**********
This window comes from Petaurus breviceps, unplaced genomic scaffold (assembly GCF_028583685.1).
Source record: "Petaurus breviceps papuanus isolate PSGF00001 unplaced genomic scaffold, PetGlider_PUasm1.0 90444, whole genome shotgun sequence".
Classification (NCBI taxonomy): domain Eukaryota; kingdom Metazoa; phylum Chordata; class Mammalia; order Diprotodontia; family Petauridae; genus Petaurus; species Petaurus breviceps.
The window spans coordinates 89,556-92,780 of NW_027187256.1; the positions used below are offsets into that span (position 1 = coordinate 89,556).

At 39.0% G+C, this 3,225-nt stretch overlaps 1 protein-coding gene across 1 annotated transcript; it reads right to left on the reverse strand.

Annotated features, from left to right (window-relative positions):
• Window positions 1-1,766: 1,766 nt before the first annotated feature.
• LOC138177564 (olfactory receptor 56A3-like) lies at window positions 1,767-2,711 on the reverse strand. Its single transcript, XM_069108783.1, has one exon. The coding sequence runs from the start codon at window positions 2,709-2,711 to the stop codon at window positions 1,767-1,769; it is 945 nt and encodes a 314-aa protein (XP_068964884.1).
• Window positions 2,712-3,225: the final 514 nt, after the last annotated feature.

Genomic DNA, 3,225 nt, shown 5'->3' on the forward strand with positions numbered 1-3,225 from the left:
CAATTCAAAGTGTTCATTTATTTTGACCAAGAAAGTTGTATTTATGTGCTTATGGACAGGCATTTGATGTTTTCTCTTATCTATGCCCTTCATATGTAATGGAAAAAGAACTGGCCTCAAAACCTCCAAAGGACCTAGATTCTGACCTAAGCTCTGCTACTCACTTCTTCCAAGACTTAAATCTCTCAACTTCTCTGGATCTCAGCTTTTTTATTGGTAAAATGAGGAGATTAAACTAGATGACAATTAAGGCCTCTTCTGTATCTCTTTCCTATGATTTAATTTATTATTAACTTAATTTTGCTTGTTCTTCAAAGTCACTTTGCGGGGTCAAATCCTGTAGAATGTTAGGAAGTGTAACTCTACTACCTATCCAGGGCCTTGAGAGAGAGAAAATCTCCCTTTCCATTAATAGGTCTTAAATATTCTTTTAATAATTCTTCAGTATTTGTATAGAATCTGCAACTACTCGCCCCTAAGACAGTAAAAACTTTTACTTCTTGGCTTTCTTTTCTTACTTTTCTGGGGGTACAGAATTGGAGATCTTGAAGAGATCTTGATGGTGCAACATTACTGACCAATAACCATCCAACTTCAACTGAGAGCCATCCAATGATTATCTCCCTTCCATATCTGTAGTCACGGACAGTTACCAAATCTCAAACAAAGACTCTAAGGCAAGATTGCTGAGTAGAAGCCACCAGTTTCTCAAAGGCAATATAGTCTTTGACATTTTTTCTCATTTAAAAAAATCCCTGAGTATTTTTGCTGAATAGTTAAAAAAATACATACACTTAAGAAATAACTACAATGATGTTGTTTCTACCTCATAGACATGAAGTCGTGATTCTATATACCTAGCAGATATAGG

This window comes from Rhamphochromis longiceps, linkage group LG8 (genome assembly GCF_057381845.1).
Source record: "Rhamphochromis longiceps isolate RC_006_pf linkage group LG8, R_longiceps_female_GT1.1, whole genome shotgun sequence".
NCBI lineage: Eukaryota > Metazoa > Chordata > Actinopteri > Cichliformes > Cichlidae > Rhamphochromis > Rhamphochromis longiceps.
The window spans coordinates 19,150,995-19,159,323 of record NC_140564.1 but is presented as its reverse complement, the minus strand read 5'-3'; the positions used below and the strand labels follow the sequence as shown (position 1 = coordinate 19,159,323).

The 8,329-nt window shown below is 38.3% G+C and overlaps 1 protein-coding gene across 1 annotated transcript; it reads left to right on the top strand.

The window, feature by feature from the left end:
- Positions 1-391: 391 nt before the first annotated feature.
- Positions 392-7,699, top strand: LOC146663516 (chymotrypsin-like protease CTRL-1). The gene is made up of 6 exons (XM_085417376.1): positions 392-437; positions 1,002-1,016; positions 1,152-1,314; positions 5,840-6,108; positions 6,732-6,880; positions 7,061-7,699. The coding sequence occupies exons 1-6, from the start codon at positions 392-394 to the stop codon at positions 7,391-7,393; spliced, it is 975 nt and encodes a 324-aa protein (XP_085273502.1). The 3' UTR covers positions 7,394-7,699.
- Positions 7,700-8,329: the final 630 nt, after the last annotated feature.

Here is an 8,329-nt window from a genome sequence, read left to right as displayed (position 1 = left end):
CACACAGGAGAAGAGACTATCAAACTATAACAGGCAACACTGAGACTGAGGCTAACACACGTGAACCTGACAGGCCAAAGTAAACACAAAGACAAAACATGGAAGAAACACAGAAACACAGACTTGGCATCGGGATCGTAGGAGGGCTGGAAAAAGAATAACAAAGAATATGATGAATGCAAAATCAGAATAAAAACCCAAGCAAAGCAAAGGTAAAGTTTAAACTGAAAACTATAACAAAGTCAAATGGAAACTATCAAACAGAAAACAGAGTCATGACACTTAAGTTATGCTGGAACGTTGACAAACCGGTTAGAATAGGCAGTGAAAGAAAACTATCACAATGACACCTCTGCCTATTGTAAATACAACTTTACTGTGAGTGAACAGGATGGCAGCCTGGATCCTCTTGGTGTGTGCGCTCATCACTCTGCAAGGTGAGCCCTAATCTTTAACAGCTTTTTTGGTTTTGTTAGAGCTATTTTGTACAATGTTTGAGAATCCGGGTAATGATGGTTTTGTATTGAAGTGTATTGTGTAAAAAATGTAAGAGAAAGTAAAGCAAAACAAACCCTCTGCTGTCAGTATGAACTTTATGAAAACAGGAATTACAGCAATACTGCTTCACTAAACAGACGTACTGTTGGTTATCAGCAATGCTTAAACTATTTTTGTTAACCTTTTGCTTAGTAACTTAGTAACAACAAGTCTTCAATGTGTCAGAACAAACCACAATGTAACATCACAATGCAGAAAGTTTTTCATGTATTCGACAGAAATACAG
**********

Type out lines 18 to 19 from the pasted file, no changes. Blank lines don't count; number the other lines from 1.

- Positions 1-391: 391 nt before the first annotated feature.
- Positions 392-7,699, top strand: LOC146663516 (chymotrypsin-like protease CTRL-1). The gene is made up of 6 exons (XM_085417376.1): positions 392-437; positions 1,002-1,016; positions 1,152-1,314; positions 5,840-6,108; positions 6,732-6,880; positions 7,061-7,699. The coding sequence occupies exons 1-6, from the start codon at positions 392-394 to the stop codon at positions 7,391-7,393; spliced, it is 975 nt and encodes a 324-aa protein (XP_085273502.1). The 3' UTR covers positions 7,394-7,699.